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Shin Megami Tensei IV can be played on the Nintendo 3DS. Shin Megami Tensei III: Nocturne, considered by many fans to be the best and deepest game in the series, was also released in the West, and can be played on the PlayStation 2. Shin Megami Tensei: Strange Journey is available on the Nintendo DS, while the first game, Shin Megami Tensei, was ported to the States on iOS in 2014.

"},{"image":"http://res.cloudinary.com/lmn/image/upload/c_limit,e_sharpen:150,f_auto,fl_lossy,h_360,q_80,w_640/v1/gameskinnyc/p/e/r/persona-c50de.png","thumb":"http://res.cloudinary.com/lmn/image/upload/c_limit,e_sharpen:150,f_auto,fl_lossy,h_85,q_80,w_97/v1/gameskinnyc/p/e/r/persona-c50de.png","type":"slide","id":"119665","description":"

Are you a fan of Persona? Have you been desperately awaiting any further news (or an American/European release date) for the latest title in the beloved series? I certainly have -- and the long wait has become more and more agonizing as the Japanese release date looms closer and closer. Yet, unbeknownst to many fans, there are already many Persona-like titles on the market waiting to be played, adored, and shared with fellow fans. 

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Persona is, after all, not a standalone series -- the games are part of a much larger franchise called Megami Tensei, commonly known as Shin Megami Tensei outside of Japan. Since 1987, more than 50 games in this series have been developed and published by Atlus, though not all have been brought to the West. The following slides list Megami Tensei titles that have made their way to American consoles following the Western release of Revelations: Persona on the PlayStation in 1997. Though varied in gameplay and story, each title features a similar demon compendium and action-packed, character-driven story that is sure to entertain and engross.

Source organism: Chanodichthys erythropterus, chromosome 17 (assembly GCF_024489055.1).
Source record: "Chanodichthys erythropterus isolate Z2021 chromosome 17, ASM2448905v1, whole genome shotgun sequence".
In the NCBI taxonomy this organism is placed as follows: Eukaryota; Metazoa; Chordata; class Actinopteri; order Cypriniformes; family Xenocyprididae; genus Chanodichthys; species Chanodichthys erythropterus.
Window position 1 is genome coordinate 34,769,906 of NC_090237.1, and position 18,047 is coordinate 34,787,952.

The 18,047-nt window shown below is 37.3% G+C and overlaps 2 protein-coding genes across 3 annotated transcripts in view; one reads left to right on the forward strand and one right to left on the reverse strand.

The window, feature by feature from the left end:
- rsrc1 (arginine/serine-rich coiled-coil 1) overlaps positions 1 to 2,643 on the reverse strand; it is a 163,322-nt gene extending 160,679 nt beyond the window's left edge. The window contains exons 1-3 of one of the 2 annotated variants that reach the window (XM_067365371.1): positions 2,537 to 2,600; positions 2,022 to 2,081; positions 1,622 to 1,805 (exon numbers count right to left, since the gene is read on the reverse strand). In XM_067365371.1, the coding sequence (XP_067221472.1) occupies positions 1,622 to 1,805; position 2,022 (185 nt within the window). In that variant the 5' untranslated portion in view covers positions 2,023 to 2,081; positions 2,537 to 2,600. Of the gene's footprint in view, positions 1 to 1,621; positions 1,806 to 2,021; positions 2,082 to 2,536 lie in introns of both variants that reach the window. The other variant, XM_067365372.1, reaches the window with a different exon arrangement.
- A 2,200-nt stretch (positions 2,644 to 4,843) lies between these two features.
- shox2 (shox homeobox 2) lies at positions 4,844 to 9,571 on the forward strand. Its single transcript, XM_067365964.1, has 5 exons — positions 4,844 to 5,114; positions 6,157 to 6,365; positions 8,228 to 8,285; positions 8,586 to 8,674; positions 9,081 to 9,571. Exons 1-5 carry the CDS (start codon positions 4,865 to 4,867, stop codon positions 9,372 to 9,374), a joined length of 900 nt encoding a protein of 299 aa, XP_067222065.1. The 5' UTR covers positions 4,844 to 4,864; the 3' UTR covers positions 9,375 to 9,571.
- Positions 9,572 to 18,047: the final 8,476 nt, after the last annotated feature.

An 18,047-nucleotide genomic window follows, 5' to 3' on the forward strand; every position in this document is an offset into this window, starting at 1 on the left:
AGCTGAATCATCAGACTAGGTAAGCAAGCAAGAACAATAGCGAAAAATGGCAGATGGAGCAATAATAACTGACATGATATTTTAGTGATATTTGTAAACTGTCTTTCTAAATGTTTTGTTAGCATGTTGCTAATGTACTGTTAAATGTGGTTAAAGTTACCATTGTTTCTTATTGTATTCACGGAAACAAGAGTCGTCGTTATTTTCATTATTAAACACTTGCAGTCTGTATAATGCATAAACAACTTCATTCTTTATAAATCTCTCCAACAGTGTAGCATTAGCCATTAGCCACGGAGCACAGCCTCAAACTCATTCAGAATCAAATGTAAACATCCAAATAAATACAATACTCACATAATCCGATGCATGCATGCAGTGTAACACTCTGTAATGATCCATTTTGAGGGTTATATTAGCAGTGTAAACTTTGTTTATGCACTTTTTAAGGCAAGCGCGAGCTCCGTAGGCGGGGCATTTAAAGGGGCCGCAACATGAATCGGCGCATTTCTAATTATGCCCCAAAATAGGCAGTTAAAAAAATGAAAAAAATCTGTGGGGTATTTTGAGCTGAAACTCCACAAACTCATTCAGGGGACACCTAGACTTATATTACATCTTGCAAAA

"}]]]>
Persona 5 Livestream Clocked in For May 5 https://www.gameskinny.com/ctrpz/persona-5-livestream-clocked-in-for-may-5 https://www.gameskinny.com/ctrpz/persona-5-livestream-clocked-in-for-may-5 Wed, 04 May 2016 09:34:47 -0400 Pierre Fouquet

Big Persona 5 news may be on the horizon, as it is getting a livestream on May 5 at 8:30AM EST (21:30PM JST) -- you might want to have a early night then.

Unfortunately, the live stream isn't going to be available via YouTube or Twitch.tv but via Niconico -- which you will need to sign up for to watch. Don't fret too much, as Niconico does use an English language registration page.

There isn't much information on what will be in the livestream, but here's to hoping it will be a solid release date, and more about the gameplay intricacies and characters.

Persona 5 is -- unsurprisingly -- the 5th game in the Persona series, following the story of a 16-year-old school kid transferring to the fictional school of Shujin High School in Tokyo, and is being released on the PS3 and PS4 at some point in 2016.

What do you think they will show? On a scale of heart thumping to running around your house with spirit friends, how excited are you? Let me know in the comments below.